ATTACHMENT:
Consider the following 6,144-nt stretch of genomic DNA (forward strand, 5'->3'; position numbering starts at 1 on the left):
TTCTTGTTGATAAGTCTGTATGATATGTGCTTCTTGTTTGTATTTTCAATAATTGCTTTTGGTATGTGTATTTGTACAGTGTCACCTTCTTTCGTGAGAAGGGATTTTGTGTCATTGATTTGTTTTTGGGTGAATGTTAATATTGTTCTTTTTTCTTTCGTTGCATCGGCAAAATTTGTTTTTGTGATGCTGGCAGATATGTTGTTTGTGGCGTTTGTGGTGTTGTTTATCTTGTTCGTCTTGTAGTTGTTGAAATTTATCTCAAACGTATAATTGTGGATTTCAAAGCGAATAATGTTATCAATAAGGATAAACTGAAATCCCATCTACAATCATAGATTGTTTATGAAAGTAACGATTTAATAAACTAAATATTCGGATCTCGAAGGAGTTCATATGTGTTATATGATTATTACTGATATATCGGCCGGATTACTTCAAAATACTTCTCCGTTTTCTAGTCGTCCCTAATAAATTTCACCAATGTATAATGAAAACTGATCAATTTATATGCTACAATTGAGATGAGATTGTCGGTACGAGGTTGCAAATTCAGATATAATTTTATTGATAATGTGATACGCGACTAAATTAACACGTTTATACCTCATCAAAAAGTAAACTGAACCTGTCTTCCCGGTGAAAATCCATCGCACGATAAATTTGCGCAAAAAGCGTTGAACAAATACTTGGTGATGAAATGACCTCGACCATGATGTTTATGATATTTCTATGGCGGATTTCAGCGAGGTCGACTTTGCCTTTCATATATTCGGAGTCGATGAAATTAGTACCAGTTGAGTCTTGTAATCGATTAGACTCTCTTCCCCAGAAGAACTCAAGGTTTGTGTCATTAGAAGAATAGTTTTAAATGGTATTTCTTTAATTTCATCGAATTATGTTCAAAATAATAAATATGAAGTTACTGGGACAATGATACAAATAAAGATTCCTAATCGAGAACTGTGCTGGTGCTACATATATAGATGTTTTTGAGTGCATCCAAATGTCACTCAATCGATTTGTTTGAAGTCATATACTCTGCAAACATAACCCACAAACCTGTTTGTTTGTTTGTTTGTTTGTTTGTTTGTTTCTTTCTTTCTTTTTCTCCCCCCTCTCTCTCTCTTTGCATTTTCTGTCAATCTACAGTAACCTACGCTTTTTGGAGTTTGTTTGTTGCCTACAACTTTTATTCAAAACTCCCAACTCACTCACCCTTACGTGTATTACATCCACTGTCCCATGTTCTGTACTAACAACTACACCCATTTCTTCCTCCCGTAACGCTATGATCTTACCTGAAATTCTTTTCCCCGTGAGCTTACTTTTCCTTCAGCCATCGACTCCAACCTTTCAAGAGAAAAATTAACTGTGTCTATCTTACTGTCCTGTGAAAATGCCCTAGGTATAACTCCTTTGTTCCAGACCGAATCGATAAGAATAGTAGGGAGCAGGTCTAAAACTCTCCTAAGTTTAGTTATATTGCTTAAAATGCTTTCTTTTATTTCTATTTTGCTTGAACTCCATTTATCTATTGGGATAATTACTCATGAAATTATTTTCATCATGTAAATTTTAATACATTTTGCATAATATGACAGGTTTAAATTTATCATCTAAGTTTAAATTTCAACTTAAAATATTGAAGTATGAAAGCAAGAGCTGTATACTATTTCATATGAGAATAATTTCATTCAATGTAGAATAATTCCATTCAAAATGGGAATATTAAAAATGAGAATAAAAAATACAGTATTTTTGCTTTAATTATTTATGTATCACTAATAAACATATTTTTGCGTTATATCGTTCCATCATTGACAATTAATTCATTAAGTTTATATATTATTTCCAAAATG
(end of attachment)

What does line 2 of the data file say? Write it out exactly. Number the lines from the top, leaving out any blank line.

TTCTTGTTGATAAGTCTGTATGATATGTGCTTCTTGTTTGTATTTTCAATAATTGCTTTTGGTATGTGTATTTGTACAGTGTCACCTTCTTTCGTGAGAAGGGATTTTGTGTCATTGATTTGTTTTTGGGTGAATGTTAATATTGTTCTTTTTTCTTTCGTTGCATCGGCAAAATTTGTTTTTGTGATGCTGGCAGATATGTTGTTTGTGGCGTTTGTGGTGTTGTTTATCTTGTTCGTCTTGTAGTTGTTGAAATTTATCTCAAACGTATAATTGTGGATTTCAAAGCGAATAATGTTATCAATAAGGATAAACTGAAATCCCATCTACAATCATAGATTGTTTATGAAAGTAACGATTTAATAAACTAAATATTCGGATCTCGAAGGAGTTCATATGTGTTATATGATTATTACTGATATATCGGCCGGATTACTTCAAAATACTTCTCCGTTTTCTAGTCGTCCCTAATAAATTTCACCAATGTATAATGAAAACTGATCAATTTATATGCTACAATTGAGATGAGATTGTCGGTACGAGGTTGCAAATTCAGATATAATTTTATTGATAATGTGATACGCGACTAAATTAACACGTTTATACCTCATCAAAAAGTAAACTGAACCTGTCTTCCCGGTGAAAATCCATCGCACGATAAATTTGCGCAAAAAGCGTTGAACAAATACTTGGTGATGAAATGACCTCGACCATGATGTTTATGATATTTCTATGGCGGATTTCAGCGAGGTCGACTTTGCCTTTCATATATTCGGAGTCGATGAAATTAGTACCAGTTGAGTCTTGTAATCGATTAGACTCTCTTCCCCAGAAGAACTCAAGGTTTGTGTCATTAGAAGAATAGTTTTAAATGGTATTTCTTTAATTTCATCGAATTATGTTCAAAATAATAAATATGAAGTTACTGGGACAATGATACAAATAAAGATTCCTAATCGAGAACTGTGCTGGTGCTACATATATAGATGTTTTTGAGTGCATCCAAATGTCACTCAATCGATTTGTTTGAAGTCATATACTCTGCAAACATAACCCACAAACCTGTTTGTTTGTTTGTTTGTTTGTTTGTTTGTTTCTTTCTTTCTTTTTCTCCCCCCTCTCTCTCTCTTTGCATTTTCTGTCAATCTACAGTAACCTACGCTTTTTGGAGTTTGTTTGTTGCCTACAACTTTTATTCAAAACTCCCAACTCACTCACCCTTACGTGTATTACATCCACTGTCCCATGTTCTGTACTAACAACTACACCCATTTCTTCCTCCCGTAACGCTATGATCTTACCTGAAATTCTTTTCCCCGTGAGCTTACTTTTCCTTCAGCCATCGACTCCAACCTTTCAAGAGAAAAATTAACTGTGTCTATCTTACTGTCCTGTGAAAATGCCCTAGGTATAACTCCTTTGTTCCAGACCGAATCGATAAGAATAGTAGGGAGCAGGTCTAAAACTCTCCTAAGTTTAGTTATATTGCTTAAAATGCTTTCTTTTATTTCTATTTTGCTTGAACTCCATTTATCTATTGGGATAATTACTCATGAAATTATTTTCATCATGTAAATTTTAATACATTTTGCATAATATGACAGGTTTAAATTTATCATCTAAGTTTAAATTTCAACTTAAAATATTGAAGTATGAAAGCAAGAGCTGTATACTATTTCATATGAGAATAATTTCATTCAATGTAGAATAATTCCATTCAAAATGGGAATATTAAAAATGAGAATAAAAAATACAGTATTTTTGCTTTAATTATTTATGTATCACTAATAAACATATTTTTGCGTTATATCGTTCCATCATTGACAATTAATTCATTAAGTTTATATATTATTTCCAAAATG